Winter(?) Blooms

While it flies in the face of garden normalcy, it’s been a good winter for many of the flowering perennials in my garden.  Few plants were sent deep into dormancy, so flowering florals have been a constant.

This cheery cool season bloomer has brightened the edge of a garden for months.  Four-nerve DaisyTetraneuris scaposa, is a tidy little thing.  Evergreen slender leaves serve as a base for sprightly yellow daisies.  Even after a hard freeze, this is a typical winter bloomer.


Owing to the mild winter, there are a couple of Purple coneflowerEchinacea purpurea, eager for spring to begin.  Interestingly, the established plants, some of which are years old, haven’t bloomed up yet.

This group volunteered themselves for a pathway decoration.   I’ll leave them be–who am I to yank them up when they’re so charming?


Another beneficiary of our lack of freezes this winter are the Tropical sageSalvia coccinea.  This particular one is red, but the white ones have bloomed all winter too.  They’re a little lanky now, but I’m still enjoying the accents of red, so they’ll remain until the new growth catches up with the old-growth blooms.


A cousin of the S. coccinea is this salmon-colored Autumn sageSalvia greggi.  It’s not a bountiful bloomer, but only because it grows in too much shade.  Still, the blooms are beginning and will grace the garden for the next couple of months, taking a break during our hot summer, resuming flowering in fall.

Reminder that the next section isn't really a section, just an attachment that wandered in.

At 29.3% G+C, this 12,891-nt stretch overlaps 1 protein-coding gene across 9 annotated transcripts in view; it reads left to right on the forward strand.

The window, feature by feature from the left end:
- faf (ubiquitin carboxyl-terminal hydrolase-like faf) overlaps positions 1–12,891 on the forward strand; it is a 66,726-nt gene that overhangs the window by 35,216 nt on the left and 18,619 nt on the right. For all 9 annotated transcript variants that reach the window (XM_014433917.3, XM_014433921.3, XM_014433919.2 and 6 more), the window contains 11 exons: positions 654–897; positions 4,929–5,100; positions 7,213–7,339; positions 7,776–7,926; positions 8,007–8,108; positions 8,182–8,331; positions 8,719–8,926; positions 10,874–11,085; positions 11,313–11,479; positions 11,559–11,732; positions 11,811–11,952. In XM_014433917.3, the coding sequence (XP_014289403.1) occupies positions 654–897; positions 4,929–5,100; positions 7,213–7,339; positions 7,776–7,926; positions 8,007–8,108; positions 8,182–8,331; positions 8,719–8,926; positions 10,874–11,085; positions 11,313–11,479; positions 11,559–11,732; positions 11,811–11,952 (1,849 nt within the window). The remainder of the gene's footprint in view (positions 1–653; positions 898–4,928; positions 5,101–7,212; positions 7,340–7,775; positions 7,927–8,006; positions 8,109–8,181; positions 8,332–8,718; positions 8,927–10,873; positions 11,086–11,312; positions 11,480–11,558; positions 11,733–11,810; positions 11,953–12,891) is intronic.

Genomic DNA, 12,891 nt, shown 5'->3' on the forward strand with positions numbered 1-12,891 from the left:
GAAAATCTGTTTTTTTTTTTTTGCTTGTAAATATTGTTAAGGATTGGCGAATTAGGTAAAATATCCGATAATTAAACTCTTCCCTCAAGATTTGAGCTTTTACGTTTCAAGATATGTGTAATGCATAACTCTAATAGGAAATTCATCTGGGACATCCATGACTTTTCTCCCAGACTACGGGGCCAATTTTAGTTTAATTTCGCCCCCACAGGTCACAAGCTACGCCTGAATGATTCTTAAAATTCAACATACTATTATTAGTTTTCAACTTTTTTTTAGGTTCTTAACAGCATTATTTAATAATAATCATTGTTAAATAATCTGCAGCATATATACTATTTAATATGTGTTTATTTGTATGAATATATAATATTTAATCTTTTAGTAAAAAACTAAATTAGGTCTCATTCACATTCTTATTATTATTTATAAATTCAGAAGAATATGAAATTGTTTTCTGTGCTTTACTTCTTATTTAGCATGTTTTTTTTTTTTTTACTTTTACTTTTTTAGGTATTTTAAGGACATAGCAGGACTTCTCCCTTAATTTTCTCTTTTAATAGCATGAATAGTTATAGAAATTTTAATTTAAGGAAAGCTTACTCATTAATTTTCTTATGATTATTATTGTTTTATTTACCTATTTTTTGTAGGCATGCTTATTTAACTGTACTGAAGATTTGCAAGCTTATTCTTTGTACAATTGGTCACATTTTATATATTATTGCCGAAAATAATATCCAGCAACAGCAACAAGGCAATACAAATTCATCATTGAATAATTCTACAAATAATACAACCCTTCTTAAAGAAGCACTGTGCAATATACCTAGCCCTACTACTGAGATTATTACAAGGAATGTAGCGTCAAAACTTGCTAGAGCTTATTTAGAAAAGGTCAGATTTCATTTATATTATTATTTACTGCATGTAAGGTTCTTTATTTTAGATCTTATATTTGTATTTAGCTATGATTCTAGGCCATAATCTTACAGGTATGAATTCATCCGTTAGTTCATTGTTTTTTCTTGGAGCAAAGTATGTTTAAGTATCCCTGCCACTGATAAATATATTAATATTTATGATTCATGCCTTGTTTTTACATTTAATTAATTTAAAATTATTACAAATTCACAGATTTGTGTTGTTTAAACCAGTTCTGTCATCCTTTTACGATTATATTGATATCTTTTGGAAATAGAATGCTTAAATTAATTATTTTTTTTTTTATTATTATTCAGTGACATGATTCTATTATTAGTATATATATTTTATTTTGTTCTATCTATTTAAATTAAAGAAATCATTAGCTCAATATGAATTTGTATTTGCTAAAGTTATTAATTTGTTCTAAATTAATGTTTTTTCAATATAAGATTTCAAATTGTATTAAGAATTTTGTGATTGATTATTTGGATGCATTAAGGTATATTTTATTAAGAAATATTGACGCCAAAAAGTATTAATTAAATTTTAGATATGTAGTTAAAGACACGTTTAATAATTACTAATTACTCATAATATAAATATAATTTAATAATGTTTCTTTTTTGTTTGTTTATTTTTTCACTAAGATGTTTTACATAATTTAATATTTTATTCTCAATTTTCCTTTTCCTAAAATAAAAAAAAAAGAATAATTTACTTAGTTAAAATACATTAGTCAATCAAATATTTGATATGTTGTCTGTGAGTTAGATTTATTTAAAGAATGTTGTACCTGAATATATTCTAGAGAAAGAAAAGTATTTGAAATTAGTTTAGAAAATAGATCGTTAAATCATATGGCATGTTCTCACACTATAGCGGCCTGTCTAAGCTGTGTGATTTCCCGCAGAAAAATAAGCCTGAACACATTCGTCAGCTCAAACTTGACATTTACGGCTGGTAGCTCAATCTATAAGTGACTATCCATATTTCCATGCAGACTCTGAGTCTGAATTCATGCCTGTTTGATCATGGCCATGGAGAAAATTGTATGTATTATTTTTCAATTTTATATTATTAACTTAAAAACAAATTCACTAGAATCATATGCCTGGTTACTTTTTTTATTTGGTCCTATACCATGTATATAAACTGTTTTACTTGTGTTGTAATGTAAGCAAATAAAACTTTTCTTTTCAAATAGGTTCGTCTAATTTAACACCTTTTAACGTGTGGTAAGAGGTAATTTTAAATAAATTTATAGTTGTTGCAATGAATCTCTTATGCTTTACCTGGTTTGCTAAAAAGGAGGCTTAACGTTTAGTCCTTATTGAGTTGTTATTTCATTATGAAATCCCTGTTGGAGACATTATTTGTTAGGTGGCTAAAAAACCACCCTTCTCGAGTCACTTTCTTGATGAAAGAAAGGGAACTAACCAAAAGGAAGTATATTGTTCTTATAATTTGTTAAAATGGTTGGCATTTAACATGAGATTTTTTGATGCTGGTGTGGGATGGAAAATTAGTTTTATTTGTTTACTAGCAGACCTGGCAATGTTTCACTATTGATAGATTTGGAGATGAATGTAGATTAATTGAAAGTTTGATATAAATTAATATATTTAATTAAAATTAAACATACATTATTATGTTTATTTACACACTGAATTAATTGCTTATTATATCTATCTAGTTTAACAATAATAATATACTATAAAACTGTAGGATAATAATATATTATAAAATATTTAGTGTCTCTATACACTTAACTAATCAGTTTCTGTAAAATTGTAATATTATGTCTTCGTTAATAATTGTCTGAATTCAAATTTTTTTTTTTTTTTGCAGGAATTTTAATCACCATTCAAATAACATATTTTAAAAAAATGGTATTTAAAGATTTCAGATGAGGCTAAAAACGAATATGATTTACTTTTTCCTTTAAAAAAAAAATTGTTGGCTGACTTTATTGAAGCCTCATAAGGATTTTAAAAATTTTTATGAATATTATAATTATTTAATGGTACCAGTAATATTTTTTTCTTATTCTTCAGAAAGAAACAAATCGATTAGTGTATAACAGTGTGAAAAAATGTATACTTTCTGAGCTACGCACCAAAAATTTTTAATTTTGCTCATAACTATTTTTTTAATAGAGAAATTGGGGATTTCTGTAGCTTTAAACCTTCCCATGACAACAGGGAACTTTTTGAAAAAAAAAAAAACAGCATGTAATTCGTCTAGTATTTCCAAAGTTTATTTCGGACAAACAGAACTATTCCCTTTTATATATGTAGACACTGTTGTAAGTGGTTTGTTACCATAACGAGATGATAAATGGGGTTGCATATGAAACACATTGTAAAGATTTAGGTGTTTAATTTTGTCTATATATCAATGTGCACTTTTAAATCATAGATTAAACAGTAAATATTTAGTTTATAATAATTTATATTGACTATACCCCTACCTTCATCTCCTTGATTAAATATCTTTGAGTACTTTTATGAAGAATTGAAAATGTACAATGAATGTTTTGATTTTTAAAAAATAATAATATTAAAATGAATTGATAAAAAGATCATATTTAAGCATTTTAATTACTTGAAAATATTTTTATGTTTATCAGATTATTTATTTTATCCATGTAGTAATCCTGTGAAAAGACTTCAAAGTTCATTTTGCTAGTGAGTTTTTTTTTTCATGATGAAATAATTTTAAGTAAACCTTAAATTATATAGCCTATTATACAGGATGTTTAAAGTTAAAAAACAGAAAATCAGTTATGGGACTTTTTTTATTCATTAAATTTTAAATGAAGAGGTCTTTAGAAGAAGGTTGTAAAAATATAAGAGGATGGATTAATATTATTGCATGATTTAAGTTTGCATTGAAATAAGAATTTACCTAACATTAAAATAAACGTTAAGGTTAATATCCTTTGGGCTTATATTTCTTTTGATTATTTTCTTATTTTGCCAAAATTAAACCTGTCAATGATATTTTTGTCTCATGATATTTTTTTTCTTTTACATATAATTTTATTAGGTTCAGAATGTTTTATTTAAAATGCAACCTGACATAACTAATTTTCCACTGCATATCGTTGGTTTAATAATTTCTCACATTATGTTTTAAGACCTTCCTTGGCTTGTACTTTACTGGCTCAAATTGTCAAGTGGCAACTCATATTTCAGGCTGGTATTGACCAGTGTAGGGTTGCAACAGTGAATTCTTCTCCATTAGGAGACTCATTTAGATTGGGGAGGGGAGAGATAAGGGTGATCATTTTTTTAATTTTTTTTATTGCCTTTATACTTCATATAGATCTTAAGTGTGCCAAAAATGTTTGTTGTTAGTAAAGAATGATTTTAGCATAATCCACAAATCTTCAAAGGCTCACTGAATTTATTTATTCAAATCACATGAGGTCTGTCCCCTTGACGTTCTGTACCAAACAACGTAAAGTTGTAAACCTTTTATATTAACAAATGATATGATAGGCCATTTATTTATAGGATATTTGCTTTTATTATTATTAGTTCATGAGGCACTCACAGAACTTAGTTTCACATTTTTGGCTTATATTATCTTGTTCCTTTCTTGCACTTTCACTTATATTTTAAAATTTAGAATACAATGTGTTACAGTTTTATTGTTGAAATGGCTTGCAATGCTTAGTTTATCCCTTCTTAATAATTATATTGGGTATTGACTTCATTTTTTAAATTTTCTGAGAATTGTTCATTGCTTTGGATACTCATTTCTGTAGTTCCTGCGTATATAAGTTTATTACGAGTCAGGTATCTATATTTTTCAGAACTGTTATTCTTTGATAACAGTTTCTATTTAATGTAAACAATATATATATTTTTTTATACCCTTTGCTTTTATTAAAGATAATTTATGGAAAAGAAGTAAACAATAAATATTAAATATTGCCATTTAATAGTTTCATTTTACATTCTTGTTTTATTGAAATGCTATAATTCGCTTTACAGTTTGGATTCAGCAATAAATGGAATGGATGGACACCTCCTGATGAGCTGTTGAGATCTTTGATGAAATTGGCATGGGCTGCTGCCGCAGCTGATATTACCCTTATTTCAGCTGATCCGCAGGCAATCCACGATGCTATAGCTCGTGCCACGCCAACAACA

Another “victim” of the mild winter is the Mexican honeysuckleJusticia spicigera.  This is a funny plant as it doesn’t have a specific bloom time. In mild winters like the one this year, it blooms all winter, well into spring.  In a “normal” winter (whatever that is), it’ll be knocked to the ground, requiring several months to flush out before flowering ensues.

I’ve thoroughly enjoyed these winter-orange blooms and so have the honeybees.  Most of the native bees are dormant for now.

Mexican honeysuckle is also a great plant for part shade–yay for me as I have plenty of that!


My two red roses have produced luscious blooms all winter, non-stop.  This, the Martha Gonzales rose,

…and its botanical doppelgänger, the Old Gay Hill rose.  Easy to grow, disease-free, and gorgeous against the blue Texas sky, both roses are head-turners.  I’m not going to prune them just yet, against common gardening wisdom;  there will be time later for that.


In the last week or so, the Southern dewberry, Rubus trivialis has burst out in blooms.

The sweet, snowy flowers attract skippers and honeybees, and dot the back of the garden, clambering up a fence and creeping along the ground.